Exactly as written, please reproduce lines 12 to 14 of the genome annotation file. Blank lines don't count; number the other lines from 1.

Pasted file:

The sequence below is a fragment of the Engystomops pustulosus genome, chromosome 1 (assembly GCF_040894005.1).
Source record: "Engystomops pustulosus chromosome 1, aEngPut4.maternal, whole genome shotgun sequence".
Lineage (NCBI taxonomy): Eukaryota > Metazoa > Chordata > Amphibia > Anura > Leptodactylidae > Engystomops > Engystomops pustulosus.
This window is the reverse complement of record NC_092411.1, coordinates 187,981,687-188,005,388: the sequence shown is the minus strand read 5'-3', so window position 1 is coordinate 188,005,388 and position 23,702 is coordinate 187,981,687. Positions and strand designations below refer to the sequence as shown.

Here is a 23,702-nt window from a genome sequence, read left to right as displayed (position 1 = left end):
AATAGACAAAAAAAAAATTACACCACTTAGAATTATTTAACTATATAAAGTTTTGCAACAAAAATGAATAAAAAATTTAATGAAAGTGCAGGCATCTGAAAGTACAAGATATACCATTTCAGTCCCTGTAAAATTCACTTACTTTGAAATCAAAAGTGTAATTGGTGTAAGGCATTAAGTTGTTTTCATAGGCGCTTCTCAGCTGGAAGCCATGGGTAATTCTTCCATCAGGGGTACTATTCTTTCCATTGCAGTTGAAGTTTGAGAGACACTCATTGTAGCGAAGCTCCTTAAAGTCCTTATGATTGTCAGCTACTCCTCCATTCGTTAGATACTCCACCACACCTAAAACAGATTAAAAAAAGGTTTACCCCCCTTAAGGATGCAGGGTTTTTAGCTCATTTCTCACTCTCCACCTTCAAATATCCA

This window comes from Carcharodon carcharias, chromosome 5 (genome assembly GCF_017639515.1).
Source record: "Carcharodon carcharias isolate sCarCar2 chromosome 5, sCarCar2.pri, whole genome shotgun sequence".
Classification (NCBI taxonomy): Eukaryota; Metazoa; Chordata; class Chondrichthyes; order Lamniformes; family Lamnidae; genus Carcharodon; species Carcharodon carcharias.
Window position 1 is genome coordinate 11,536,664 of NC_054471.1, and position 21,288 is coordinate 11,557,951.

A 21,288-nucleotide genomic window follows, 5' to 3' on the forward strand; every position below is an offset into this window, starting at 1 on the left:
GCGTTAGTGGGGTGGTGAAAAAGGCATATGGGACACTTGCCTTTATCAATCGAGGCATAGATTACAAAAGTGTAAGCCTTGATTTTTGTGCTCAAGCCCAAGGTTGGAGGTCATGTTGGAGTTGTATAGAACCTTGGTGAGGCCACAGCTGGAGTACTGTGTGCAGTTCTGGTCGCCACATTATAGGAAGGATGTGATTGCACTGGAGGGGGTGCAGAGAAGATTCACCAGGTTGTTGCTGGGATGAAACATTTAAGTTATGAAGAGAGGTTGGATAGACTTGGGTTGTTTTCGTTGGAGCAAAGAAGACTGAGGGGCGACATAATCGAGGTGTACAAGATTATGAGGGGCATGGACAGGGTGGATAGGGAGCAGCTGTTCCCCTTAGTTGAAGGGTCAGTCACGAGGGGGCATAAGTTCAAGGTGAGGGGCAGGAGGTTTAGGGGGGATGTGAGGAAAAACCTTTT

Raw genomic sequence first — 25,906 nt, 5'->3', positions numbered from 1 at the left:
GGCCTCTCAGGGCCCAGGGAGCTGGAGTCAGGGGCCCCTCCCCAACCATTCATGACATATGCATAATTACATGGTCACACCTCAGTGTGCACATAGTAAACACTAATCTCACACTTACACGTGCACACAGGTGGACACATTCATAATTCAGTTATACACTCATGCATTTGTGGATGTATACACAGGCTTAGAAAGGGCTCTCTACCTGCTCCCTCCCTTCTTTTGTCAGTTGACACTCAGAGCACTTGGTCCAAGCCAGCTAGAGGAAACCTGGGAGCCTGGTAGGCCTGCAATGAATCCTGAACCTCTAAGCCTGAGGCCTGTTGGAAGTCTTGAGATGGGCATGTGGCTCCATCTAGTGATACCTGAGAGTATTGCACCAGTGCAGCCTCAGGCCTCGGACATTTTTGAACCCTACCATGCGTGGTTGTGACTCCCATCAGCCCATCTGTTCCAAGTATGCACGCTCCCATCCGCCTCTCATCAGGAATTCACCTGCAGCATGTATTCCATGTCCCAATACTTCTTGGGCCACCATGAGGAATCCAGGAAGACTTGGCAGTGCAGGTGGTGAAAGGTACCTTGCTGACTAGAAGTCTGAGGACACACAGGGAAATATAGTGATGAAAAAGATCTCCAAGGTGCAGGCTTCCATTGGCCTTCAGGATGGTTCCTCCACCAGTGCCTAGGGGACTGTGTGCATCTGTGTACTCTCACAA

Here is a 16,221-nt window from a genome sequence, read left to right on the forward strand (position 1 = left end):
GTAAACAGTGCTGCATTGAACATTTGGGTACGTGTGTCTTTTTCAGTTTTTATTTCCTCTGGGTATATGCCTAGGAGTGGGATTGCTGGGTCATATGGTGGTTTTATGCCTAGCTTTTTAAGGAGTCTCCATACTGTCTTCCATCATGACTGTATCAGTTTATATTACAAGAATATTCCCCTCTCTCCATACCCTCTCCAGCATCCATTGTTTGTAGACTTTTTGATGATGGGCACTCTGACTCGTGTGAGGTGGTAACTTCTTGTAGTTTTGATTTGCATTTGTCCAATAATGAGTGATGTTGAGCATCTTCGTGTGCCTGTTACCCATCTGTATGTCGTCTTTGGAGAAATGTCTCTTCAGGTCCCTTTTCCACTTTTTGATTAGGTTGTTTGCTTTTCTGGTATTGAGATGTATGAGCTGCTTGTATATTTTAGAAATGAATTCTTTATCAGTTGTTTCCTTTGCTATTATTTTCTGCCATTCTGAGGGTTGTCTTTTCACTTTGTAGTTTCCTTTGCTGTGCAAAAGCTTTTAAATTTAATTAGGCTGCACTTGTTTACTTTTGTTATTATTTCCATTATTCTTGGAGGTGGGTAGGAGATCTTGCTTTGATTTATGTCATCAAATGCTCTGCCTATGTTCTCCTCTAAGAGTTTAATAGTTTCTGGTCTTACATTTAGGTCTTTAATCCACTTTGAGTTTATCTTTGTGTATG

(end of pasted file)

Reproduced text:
GCGTTAGTGGGGTGGTGAAAAAGGCATATGGGACACTTGCCTTTATCAATCGAGGCATAGATTACAAAAGTGTAAGCCTTGATTTTTGTGCTCAAGCCCAAGGTTGGAGGTCATGTTGGAGTTGTATAGAACCTTGGTGAGGCCACAGCTGGAGTACTGTGTGCAGTTCTGGTCGCCACATTATAGGAAGGATGTGATTGCACTGGAGGGGGTGCAGAGAAGATTCACCAGGTTGTTGCTGGGATGAAACATTTAAGTTATGAAGAGAGGTTGGATAGACTTGGGTTGTTTTCGTTGGAGCAAAGAAGACTGAGGGGCGACATAATCGAGGTGTACAAGATTATGAGGGGCATGGACAGGGTGGATAGGGAGCAGCTGTTCCCCTTAGTTGAAGGGTCAGTCACGAGGGGGCATAAGTTCAAGGTGAGGGGCAGGAGGTTTAGGGGGGATGTGAGGAAAAACCTTTT

Raw genomic sequence first — 25,906 nt, 5'->3', positions numbered from 1 at the left:
GGCCTCTCAGGGCCCAGGGAGCTGGAGTCAGGGGCCCCTCCCCAACCATTCATGACATATGCATAATTACATGGTCACACCTCAGTGTGCACATAGTAAACACTAATCTCACACTTACACGTGCACACAGGTGGACACATTCATAATTCAGTTATACACTCATGCATTTGTGGATGTATACACAGGCTTAGAAAGGGCTCTCTACCTGCTCCCTCCCTTCTTTTGTCAGTTGACACTCAGAGCACTTGGTCCAAGCCAGCTAGAGGAAACCTGGGAGCCTGGTAGGCCTGCAATGAATCCTGAACCTCTAAGCCTGAGGCCTGTTGGAAGTCTTGAGATGGGCATGTGGCTCCATCTAGTGATACCTGAGAGTATTGCACCAGTGCAGCCTCAGGCCTCGGACATTTTTGAACCCTACCATGCGTGGTTGTGACTCCCATCAGCCCATCTGTTCCAAGTATGCACGCTCCCATCCGCCTCTCATCAGGAATTCACCTGCAGCATGTATTCCATGTCCCAATACTTCTTGGGCCACCATGAGGAATCCAGGAAGACTTGGCAGTGCAGGTGGTGAAAGGTACCTTGCTGACTAGAAGTCTGAGGACACACAGGGAAATATAGTGATGAAAAAGATCTCCAAGGTGCAGGCTTCCATTGGCCTTCAGGATGGTTCCTCCACCAGTGCCTAGGGGACTGTGTGCATCTGTGTACTCTCACAA